Revisiting autologous transplantation in acute myeloid leukemia

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Purpose of review

Autologous hematopoietic cell transplantation (auto-HCT) has been evaluated as a consolidation treatment for acute myeloid leukemia (AML) in the 1980s and 1990s. These prospective studies from large trials compared auto-HCT with chemotherapy. A comparison was made also with allogeneic hematopoietic cell transplantation (allo-HCT). These studies reported a lower relapse rate with auto-HCT compared with chemotherapy, but without impact on the overall survival. A high transplant-related mortality in that era confounded the relevance of these data.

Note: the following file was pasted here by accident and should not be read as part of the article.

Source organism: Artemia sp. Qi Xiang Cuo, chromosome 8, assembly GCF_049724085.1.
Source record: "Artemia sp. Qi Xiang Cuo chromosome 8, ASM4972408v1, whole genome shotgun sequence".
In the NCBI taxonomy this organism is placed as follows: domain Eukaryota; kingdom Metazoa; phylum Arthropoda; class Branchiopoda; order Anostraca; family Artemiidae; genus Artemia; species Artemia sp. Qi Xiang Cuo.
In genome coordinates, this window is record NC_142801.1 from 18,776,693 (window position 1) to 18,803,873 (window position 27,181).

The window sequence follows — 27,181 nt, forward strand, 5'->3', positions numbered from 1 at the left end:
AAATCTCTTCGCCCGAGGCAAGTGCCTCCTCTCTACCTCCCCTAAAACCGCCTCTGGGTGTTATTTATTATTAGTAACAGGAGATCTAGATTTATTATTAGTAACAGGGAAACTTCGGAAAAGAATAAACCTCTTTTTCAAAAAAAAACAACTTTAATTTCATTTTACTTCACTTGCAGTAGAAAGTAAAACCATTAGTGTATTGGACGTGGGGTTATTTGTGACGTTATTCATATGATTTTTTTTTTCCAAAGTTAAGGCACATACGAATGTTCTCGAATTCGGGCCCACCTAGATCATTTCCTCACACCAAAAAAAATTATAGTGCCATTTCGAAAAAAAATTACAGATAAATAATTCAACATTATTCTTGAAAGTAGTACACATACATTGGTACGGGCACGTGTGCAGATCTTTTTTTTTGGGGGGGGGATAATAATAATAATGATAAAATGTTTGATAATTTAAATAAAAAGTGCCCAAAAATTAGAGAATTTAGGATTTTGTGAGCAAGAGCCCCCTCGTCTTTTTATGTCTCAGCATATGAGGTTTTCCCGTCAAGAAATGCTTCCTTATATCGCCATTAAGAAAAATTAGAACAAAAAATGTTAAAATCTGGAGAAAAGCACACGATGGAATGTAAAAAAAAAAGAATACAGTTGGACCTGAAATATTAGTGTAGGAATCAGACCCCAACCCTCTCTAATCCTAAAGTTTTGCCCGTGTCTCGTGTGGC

Recent findings

Several prospective studies and a plethora of retrospective registry data have confirmed the potent antileukemic therapy of auto-HCT compared with chemotherapy and, in some instances, have even challenged the presumed superiority of allo-HCT as the definitive therapy for certain patients with AML.


The aggregate of recent data, prospective and retrospective, strongly suggests an important role for auto-HCT, at least as the most potent nonimmunologic antileukemia therapy. The transplant-related mortality in 2017 is close to that expected from standard consolidation therapy leading to the conclusion that the role of auto-HCT needs to be rigorously revisited, preferably in prospective studies, to establish its precise role in the current era.

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